This soft-spoken, Phoenix-bred artist evokes haunting, silver screen tangibility.

His work has been described as haunting, vulnerable and darkly sensual.

Tom Stephenson, however, is nothing like his work.

The Phoenix-born mixed-media artist, whose art has been seen over the past decade at Scottsdale’s Art One gallery, has earned recognition beyond the local art scene, including the Award of Distinction from the Tucson Museum of Art for his participation in an exhibit entitled Arizona Biennial.Despite the accolades, Stephenson remains a quiet man, and he doesn’t take himself too seriously.

“I get inspiration from an urge deep inside that kicks me in the butt and says ‘paint something cool’,” said the 43-year-old lifelong Arizonan, a response that affably understates the seriousness and vibrancy of his work. 

Subtle words for a man whose art contains the voyeuristic, rebellious elements of an aversion to force-fed, plastic consumerism. The use of bold color is integral to the overall perception of his exhibitions.

“Colors say a lot about emotions,” Stephenson said. “A lot of times I bury the painting in a color to give the images a slant toward a hot emotion or a cool one.”

His catalog spans several different media types; from oil painting to pen and ink and wood carving to metalworking. Stephenson names acrylic airbrush his favorite method.

“I start with a blank canvas and a collection of images I have collected. I pick which images will work best together, tape them on a wall and arrange them into a composition. I then figure out which colors to use,” he said.

Striking visuals of human faces and hands prominently pepper many of his latest acrylic designs.

“My most recent works all have a lot of hands and close-ups of faces in them. The hands can relay a lot of emotions with what they are doing: a finger in the mouth, sensual; a tense hand, anger or strength; hands together, love. The faces are the same, and are the main story,” he said. “The images I use are mostly from photos I find in fashion magazines. I do use photos I take of my family members a lot more now, and I will be moving more that that way. In the past I have worked from life [models], which is great, but not as convenient as a photo.”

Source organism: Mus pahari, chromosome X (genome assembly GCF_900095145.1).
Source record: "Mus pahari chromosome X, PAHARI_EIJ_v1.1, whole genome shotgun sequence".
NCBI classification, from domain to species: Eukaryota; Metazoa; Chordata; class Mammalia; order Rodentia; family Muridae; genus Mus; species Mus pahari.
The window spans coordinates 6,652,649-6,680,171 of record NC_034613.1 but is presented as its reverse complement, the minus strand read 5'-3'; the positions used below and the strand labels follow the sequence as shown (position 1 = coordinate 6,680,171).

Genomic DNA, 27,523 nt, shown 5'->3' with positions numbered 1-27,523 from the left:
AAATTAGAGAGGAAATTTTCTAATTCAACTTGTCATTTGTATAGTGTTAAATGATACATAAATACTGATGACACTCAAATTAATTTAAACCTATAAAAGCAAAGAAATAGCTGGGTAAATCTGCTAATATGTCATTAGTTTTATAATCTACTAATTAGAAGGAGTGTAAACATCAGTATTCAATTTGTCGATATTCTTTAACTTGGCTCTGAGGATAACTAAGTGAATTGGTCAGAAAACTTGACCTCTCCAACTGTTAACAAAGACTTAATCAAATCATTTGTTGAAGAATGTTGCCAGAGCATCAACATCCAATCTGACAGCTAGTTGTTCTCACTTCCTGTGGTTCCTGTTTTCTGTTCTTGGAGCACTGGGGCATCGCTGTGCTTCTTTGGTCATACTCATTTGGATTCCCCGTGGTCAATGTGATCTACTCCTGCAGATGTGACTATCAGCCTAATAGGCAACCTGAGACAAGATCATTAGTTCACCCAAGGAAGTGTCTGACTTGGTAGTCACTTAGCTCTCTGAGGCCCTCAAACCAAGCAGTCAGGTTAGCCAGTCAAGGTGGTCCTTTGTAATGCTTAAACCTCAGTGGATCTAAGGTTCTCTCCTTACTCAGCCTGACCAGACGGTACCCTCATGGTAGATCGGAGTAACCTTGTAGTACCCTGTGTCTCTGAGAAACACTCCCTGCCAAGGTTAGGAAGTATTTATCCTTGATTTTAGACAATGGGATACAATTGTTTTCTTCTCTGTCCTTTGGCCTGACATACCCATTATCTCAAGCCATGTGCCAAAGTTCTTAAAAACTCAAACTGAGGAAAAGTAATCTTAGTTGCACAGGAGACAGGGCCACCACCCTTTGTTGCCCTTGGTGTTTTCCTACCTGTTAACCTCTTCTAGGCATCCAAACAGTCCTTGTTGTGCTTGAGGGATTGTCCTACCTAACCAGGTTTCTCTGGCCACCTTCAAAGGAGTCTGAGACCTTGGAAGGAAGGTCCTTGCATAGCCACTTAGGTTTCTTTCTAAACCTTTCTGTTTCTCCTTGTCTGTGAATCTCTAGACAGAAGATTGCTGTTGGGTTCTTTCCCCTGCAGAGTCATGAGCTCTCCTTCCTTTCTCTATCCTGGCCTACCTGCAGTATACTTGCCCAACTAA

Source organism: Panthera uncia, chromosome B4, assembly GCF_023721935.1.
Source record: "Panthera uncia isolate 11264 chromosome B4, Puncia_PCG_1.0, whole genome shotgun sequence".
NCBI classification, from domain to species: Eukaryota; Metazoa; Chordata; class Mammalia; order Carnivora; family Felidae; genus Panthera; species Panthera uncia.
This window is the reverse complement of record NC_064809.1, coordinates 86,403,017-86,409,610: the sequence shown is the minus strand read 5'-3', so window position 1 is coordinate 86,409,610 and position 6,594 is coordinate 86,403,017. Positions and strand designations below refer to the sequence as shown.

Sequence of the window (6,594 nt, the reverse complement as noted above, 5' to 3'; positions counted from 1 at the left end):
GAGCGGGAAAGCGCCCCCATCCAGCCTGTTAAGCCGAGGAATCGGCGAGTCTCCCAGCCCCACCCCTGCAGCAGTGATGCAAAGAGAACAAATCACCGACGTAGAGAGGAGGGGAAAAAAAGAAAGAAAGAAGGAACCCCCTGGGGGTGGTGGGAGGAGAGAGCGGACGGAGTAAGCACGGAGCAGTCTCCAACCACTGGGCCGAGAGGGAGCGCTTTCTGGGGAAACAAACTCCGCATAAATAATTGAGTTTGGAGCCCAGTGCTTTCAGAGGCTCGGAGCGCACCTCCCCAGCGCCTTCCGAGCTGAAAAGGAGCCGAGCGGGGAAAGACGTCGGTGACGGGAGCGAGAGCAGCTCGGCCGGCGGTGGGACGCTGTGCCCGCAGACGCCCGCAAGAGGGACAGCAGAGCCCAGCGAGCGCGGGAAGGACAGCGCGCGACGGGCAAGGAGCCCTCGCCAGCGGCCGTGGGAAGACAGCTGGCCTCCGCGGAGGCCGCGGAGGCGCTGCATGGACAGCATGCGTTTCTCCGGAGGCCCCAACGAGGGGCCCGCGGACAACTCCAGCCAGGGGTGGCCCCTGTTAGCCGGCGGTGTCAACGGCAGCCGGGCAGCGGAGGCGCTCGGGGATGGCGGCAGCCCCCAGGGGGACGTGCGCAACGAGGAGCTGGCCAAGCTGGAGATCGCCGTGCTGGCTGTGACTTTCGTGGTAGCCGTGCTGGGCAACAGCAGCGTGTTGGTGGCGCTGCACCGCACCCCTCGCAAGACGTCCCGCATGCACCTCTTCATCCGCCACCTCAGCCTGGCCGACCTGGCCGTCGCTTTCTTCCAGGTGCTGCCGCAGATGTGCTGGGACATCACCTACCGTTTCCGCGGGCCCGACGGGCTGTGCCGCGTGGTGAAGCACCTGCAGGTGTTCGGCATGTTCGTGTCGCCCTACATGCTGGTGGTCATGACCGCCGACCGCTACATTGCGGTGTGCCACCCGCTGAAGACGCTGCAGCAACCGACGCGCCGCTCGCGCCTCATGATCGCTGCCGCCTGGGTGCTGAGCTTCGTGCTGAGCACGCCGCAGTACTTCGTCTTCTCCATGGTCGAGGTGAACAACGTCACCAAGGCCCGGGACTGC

Amassing as much positive recognition as he has, Stephenson has been able to see a bit of the world, but always enjoys returning to his native state.

“Traveling for me is okay; I learned I don’t like to be away from my equipment to long. I lived in Peru for two years; my wife is Peruvian. I wasn’t able to airbrush as much there, so I was forced to try different things. I learned to carve and paint on cedar, and work with wood stamps. That is one good reason to travel; it pops one’s bubble of reality and redundancy,” he said.

As a family man, Stephenson keeps plenty busy outside of his career, noting that little time is free, but believes he can keep up his pace without going bonkers. 

“It is easy to [keep producing] work; it’s just sometimes, I need a push. I guess I just want to say sometimes I am lazy,” he said, with a laugh. 

Extensively involved with Art One, Stephenson shows work at the Scottsdale gallery on a regular basis. Also see Stephenson’s portfolio at